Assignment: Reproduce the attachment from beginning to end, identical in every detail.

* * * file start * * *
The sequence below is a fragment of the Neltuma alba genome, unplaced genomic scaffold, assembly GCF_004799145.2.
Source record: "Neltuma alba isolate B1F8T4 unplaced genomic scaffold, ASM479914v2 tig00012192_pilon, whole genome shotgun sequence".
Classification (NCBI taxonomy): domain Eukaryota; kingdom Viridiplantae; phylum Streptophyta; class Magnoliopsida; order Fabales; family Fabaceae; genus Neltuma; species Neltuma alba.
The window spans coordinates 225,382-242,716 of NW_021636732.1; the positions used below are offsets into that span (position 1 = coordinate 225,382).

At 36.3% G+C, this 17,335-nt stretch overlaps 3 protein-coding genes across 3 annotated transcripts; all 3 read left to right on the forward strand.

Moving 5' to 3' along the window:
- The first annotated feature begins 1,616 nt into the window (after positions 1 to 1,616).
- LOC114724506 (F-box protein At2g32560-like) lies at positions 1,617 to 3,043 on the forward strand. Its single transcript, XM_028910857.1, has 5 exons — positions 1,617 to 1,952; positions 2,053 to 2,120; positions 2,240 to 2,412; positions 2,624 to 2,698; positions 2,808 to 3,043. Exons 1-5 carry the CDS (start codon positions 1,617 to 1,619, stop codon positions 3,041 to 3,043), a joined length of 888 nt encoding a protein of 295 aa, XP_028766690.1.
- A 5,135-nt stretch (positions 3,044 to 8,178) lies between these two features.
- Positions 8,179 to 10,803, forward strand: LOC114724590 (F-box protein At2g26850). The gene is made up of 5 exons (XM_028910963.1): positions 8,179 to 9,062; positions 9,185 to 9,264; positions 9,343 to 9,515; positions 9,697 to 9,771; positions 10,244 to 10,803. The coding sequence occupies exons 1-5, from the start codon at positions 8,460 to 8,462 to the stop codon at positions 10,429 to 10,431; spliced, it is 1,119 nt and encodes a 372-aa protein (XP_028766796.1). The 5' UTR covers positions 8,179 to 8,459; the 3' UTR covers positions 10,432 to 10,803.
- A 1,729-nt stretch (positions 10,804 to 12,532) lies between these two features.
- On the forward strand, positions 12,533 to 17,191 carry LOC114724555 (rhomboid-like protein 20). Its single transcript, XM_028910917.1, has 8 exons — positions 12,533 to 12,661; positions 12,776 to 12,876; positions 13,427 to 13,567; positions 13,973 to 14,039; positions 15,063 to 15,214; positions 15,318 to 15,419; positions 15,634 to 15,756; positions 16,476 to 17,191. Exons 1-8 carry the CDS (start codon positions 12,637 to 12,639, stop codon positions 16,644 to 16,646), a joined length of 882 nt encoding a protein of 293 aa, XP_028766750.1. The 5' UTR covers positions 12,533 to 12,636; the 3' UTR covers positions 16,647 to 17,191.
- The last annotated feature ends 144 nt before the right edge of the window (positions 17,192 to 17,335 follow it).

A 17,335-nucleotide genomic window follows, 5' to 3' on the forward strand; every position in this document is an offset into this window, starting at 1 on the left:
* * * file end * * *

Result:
The sequence below is a fragment of the Neltuma alba genome, unplaced genomic scaffold, assembly GCF_004799145.2.
Source record: "Neltuma alba isolate B1F8T4 unplaced genomic scaffold, ASM479914v2 tig00012192_pilon, whole genome shotgun sequence".
Classification (NCBI taxonomy): domain Eukaryota; kingdom Viridiplantae; phylum Streptophyta; class Magnoliopsida; order Fabales; family Fabaceae; genus Neltuma; species Neltuma alba.
The window spans coordinates 225,382-242,716 of NW_021636732.1; the positions used below are offsets into that span (position 1 = coordinate 225,382).

At 36.3% G+C, this 17,335-nt stretch overlaps 3 protein-coding genes across 3 annotated transcripts; all 3 read left to right on the forward strand.

Moving 5' to 3' along the window:
- The first annotated feature begins 1,616 nt into the window (after positions 1 to 1,616).
- LOC114724506 (F-box protein At2g32560-like) lies at positions 1,617 to 3,043 on the forward strand. Its single transcript, XM_028910857.1, has 5 exons — positions 1,617 to 1,952; positions 2,053 to 2,120; positions 2,240 to 2,412; positions 2,624 to 2,698; positions 2,808 to 3,043. Exons 1-5 carry the CDS (start codon positions 1,617 to 1,619, stop codon positions 3,041 to 3,043), a joined length of 888 nt encoding a protein of 295 aa, XP_028766690.1.
- A 5,135-nt stretch (positions 3,044 to 8,178) lies between these two features.
- Positions 8,179 to 10,803, forward strand: LOC114724590 (F-box protein At2g26850). The gene is made up of 5 exons (XM_028910963.1): positions 8,179 to 9,062; positions 9,185 to 9,264; positions 9,343 to 9,515; positions 9,697 to 9,771; positions 10,244 to 10,803. The coding sequence occupies exons 1-5, from the start codon at positions 8,460 to 8,462 to the stop codon at positions 10,429 to 10,431; spliced, it is 1,119 nt and encodes a 372-aa protein (XP_028766796.1). The 5' UTR covers positions 8,179 to 8,459; the 3' UTR covers positions 10,432 to 10,803.
- A 1,729-nt stretch (positions 10,804 to 12,532) lies between these two features.
- On the forward strand, positions 12,533 to 17,191 carry LOC114724555 (rhomboid-like protein 20). Its single transcript, XM_028910917.1, has 8 exons — positions 12,533 to 12,661; positions 12,776 to 12,876; positions 13,427 to 13,567; positions 13,973 to 14,039; positions 15,063 to 15,214; positions 15,318 to 15,419; positions 15,634 to 15,756; positions 16,476 to 17,191. Exons 1-8 carry the CDS (start codon positions 12,637 to 12,639, stop codon positions 16,644 to 16,646), a joined length of 882 nt encoding a protein of 293 aa, XP_028766750.1. The 5' UTR covers positions 12,533 to 12,636; the 3' UTR covers positions 16,647 to 17,191.
- The last annotated feature ends 144 nt before the right edge of the window (positions 17,192 to 17,335 follow it).

A 17,335-nucleotide genomic window follows, 5' to 3' on the forward strand; every position in this document is an offset into this window, starting at 1 on the left: